And a note on Ice . . . Ayurveda does not recommend ice for injury. Instead Ayurveda treats inflammation with ginger and tumeric (among other herbs), ginger and tumeric improve blood flow to the area while reducing inflammation. Ice occludes blood flow to the injured area, perhaps this does not promote healing? I am not sure why we are taught to ice immediately after an injury–has anyone heard of any problems with temporary swelling? I think swelling is a sign from our body to protect the area and be careful with it while the body brings in fluids to heal. As we can, we should move the area so the body can remove the fluids when they are no longer needed . . .

Habits in our Practice
All movement carries a risk of injury . . . even on our mats where we are trying to move with awareness . . . beginners especially need to be careful as it takes attention, knowledge of your body and how it moves, and compassion when working with our bodies on our mats and it takes time to develop those qualities! However if you do get a little over zealous about your practice and hurt yourself, it will certainly help you develop attention, knowledge of your body, and compassion! We can hurt ourselves in any form of movement, as well as any form of yoga. It is not the yoga that causes the injury but how we are moving in the yoga form that we choose. With that being said, I would like to review movement patterns I noticed through the years that can lead to pain.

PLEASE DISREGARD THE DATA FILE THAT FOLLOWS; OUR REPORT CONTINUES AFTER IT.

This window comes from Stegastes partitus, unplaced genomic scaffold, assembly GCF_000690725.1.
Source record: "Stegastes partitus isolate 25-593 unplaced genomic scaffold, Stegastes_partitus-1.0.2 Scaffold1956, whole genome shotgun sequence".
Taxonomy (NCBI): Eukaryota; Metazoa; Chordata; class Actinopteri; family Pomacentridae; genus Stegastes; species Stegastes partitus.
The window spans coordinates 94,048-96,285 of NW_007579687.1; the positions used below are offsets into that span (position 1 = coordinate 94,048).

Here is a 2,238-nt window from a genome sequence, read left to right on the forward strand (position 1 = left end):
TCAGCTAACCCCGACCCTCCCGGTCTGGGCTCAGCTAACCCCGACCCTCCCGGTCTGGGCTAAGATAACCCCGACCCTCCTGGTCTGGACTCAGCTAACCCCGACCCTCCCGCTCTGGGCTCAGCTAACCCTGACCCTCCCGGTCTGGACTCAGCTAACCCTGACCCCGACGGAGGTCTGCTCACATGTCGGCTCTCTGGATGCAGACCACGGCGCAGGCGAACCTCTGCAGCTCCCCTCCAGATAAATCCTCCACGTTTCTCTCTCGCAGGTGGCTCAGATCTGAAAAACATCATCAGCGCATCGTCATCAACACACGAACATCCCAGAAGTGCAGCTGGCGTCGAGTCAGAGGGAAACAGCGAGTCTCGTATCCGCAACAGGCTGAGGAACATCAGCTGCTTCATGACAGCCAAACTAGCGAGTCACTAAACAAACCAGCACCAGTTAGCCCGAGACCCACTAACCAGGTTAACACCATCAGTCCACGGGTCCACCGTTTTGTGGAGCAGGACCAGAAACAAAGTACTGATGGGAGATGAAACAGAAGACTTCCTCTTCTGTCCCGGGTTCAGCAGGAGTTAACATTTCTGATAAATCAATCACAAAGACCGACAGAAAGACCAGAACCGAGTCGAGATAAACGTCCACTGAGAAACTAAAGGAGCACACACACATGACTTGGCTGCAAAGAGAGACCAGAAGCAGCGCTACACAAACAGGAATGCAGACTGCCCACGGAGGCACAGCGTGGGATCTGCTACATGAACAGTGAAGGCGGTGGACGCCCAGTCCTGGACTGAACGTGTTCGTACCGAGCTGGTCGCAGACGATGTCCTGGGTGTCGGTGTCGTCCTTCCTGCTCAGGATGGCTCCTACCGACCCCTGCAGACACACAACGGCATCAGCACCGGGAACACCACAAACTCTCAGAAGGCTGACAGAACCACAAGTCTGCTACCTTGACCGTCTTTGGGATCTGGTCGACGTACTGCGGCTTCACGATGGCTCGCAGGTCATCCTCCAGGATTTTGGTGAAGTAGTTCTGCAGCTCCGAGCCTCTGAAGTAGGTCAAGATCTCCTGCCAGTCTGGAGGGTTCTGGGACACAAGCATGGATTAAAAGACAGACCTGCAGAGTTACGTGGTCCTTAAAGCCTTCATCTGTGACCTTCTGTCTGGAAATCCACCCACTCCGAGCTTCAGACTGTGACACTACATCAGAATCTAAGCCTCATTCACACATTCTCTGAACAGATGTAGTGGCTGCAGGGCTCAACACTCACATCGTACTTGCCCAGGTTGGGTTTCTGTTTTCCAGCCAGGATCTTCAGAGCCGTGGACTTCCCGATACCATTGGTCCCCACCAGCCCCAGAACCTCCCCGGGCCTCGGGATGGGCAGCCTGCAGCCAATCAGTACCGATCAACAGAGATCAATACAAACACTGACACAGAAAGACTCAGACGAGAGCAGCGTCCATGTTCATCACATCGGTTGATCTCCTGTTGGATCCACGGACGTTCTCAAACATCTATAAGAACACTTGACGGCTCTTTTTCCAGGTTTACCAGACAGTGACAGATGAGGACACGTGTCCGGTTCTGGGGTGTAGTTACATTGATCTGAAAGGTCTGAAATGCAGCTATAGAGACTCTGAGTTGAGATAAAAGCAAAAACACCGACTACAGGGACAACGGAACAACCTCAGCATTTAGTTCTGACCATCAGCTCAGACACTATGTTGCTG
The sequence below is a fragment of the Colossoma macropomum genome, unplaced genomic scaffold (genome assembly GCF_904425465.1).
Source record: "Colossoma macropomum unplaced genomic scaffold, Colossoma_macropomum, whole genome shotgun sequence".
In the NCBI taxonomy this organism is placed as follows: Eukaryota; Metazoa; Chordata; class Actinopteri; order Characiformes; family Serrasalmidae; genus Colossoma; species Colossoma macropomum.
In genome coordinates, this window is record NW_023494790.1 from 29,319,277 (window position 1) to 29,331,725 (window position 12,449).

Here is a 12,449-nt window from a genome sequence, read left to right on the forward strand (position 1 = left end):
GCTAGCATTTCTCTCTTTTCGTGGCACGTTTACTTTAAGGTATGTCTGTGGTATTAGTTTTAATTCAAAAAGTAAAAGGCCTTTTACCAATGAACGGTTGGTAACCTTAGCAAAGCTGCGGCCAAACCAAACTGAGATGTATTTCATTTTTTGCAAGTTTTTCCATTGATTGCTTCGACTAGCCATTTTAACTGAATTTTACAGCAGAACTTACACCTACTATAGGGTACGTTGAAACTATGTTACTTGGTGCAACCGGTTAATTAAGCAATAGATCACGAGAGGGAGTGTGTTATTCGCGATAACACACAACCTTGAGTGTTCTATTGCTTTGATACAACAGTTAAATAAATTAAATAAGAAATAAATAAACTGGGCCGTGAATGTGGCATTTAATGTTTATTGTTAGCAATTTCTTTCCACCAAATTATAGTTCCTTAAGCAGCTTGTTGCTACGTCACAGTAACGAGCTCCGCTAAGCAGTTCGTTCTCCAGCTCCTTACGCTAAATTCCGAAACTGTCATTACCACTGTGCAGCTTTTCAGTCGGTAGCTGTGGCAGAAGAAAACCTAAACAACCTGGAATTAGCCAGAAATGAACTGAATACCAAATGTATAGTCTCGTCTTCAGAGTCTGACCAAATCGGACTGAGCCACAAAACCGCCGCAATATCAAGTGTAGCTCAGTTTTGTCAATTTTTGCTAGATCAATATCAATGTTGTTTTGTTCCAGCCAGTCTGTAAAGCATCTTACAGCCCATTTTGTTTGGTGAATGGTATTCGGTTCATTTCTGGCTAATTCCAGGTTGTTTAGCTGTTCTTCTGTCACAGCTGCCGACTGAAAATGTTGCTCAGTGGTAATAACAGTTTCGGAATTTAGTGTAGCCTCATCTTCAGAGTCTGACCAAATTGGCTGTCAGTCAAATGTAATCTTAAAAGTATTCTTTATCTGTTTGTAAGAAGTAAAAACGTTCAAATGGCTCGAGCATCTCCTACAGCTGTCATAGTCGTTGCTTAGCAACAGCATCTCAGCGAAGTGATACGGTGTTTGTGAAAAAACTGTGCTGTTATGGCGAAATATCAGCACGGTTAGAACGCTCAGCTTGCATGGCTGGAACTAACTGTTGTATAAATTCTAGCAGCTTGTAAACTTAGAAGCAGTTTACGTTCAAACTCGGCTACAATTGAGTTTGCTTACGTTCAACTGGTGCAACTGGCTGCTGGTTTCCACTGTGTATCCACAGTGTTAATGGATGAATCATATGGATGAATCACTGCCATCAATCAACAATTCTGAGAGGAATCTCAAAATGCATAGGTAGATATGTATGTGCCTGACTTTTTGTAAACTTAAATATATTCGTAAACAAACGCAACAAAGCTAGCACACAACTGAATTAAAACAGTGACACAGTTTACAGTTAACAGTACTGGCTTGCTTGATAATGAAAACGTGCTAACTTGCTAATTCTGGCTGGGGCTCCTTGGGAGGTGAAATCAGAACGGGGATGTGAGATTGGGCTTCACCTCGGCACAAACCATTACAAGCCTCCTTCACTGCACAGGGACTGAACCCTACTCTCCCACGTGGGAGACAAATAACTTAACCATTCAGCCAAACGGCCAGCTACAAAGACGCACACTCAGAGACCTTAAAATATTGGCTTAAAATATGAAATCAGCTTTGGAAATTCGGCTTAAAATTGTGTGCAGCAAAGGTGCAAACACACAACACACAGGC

1. Shoulders

  • Overhead reaching– first a lot of overhead reaching can be stressful to the shoulder joints. For some reason, a lot of people have thrown in extra over head reaches when binding . . . with the arm they are working in to the bind with, and then again with the arm thats not bound before forward bending. All this overhead reaching can cause an overuse injury in the shoulder. Reaching overhead is not going to help you bind! time in the practice will. And there is no vinyasa count in all the seated poses that states to inhale and raise your arm/s overhead before you catch your foot! BUT when we do reach overhead for the sun salutes there is a safe way to do this and a way that can aggravate . . . Some teachers like to teach taking your arms wide as you go overhead to “open the heart”, however taking your arms too wide will cause the rotator cuff and/or biceps tendons (the rotator cuff muscles are little muscles that keep your humerus in the socket) to slide over the head of the bones–doing this repeatedly will lead to tendonitis in the shoulder. There are two ways I have found to reach overhead safely